from the nobody-expects-the-spanish-armada dept.
Hugh Pickens writes "With the discovery last year of the first wreck of an Elizabethan fighting ship off Alderney in the Channel Islands, thought to date from around 1592, marine archaeologists are revising their ideas on how the English defeated the Spanish Armada. Replicas of two cannon recovered from the Alderney wreck were recreated in a modern foundry, and tests carried out showed that the Elizabethans were throwing shot at almost the speed of sound. Elizabeth's 'supergun,' although relatively small, could hit a target a mile away. At a ship-to-ship fighting distance of about 100 yards, the ball would have sufficient punch to penetrate the oak planks of a galleon, travel across the deck, and emerge out the other side. Tests on cannon recovered from the Alderney wreck also suggest that the ship carried guns of uniform size, firing standard ammunition. 'Elizabeth's navy created the first ever set of uniform cannon, capable of firing the same size shot in a deadly barrage,' says marine archaeologist Mensun Bound from Oxford University, adding that that navy had worked out that a lot of small guns, all the same, all firing at once, were more effective than a few big guns. '[Elizabeth's] navy made a giant leap forward in the way men fought at sea, years ahead of England's enemies, and which was still being used to devastating effect by Nelson 200 years later.'"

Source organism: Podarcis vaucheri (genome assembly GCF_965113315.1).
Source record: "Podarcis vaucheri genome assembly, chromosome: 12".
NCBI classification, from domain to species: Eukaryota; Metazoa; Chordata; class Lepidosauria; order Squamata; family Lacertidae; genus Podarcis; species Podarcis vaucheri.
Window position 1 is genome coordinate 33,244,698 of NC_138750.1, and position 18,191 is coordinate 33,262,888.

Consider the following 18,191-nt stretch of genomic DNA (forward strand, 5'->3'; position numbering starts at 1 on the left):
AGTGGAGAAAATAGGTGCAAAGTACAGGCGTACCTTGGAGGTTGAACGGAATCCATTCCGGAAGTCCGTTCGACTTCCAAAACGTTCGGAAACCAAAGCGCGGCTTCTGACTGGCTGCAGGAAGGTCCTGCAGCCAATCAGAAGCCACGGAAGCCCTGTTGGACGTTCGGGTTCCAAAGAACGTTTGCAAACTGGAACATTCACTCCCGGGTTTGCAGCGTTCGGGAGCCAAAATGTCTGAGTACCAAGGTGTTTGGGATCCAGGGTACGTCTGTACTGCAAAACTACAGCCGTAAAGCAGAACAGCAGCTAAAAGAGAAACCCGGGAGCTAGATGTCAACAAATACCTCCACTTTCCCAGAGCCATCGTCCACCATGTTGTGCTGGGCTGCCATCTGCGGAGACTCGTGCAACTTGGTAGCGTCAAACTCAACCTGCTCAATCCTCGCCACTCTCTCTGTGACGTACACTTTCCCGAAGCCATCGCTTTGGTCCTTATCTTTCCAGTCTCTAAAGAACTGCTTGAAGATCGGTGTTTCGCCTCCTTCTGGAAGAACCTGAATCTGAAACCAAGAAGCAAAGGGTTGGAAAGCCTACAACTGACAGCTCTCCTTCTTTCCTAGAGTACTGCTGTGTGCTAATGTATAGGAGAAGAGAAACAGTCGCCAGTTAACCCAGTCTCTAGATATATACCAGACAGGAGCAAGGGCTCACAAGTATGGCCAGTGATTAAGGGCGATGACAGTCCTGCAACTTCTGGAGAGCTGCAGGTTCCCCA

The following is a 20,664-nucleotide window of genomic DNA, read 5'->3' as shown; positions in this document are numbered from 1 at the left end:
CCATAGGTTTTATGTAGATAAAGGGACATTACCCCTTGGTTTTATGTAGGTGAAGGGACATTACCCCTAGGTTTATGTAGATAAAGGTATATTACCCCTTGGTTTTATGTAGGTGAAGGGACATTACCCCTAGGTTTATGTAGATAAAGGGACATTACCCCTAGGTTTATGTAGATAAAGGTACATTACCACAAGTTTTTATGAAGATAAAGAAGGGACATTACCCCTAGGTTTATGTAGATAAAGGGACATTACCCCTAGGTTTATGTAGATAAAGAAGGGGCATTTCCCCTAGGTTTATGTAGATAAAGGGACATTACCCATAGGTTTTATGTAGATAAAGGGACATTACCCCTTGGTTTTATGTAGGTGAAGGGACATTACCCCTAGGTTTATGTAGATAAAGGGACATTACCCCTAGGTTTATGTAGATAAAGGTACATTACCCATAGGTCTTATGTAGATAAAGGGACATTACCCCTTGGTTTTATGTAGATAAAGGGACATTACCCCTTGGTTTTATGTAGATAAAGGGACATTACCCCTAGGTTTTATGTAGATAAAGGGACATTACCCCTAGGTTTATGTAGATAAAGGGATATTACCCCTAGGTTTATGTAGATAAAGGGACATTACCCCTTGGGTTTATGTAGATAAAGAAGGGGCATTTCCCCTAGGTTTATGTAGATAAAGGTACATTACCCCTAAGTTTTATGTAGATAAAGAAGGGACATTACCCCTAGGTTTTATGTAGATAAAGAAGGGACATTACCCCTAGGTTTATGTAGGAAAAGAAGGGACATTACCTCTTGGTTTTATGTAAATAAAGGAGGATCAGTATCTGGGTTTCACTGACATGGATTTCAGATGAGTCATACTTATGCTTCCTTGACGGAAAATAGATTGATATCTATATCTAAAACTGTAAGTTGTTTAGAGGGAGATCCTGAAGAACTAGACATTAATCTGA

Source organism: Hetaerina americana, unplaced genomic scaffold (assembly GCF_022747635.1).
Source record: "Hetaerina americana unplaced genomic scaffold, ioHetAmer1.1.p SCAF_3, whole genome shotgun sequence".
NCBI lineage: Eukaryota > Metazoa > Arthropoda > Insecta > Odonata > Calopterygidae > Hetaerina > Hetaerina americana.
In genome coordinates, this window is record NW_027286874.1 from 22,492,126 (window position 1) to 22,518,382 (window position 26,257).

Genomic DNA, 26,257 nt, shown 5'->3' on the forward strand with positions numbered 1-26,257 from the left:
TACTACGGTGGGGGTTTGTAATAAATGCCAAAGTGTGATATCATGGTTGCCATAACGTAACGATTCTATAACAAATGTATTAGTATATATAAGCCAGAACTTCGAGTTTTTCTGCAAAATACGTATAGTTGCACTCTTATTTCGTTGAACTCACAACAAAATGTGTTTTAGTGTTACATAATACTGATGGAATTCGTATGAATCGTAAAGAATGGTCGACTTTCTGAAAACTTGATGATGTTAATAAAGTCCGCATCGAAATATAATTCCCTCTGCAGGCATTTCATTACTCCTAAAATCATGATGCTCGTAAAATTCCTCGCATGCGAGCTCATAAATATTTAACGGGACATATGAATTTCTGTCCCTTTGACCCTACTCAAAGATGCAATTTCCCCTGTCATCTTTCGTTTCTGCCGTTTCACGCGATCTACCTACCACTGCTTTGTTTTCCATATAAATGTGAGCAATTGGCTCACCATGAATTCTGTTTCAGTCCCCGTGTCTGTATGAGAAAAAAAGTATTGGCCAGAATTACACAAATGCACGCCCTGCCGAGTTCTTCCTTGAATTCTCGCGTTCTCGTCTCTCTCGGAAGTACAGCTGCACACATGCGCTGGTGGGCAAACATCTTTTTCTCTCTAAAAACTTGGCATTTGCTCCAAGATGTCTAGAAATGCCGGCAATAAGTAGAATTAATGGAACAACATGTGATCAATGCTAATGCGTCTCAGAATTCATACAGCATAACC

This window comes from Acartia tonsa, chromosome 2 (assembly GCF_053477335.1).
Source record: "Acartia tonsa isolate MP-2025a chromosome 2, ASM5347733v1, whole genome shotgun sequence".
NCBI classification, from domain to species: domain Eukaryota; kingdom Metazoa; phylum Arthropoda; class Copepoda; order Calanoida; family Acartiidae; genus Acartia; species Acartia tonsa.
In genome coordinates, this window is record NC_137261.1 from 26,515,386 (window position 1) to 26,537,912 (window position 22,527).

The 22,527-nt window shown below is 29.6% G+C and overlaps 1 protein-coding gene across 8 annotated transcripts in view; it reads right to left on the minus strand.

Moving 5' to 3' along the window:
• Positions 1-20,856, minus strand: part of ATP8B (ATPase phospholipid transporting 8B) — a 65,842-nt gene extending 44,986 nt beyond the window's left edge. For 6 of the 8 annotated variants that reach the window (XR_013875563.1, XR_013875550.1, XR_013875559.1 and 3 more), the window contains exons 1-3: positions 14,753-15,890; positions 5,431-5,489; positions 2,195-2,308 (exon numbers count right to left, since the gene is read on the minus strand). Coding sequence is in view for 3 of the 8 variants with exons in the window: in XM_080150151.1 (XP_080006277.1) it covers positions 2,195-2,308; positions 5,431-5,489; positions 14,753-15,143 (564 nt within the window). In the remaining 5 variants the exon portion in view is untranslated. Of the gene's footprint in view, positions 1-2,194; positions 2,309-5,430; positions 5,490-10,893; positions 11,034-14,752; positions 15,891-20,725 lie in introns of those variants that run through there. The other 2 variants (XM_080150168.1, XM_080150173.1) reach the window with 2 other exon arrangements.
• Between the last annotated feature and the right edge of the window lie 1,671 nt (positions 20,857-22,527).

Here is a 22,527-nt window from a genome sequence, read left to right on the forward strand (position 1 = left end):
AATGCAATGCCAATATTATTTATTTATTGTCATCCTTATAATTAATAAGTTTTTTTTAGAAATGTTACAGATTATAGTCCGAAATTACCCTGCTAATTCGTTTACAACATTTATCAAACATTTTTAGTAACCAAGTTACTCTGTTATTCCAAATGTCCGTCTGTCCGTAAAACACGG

One of the chief duties of the mathematician in acting as an advisor...
is to discourage... from expecting too much from mathematics.
-- N. Wiener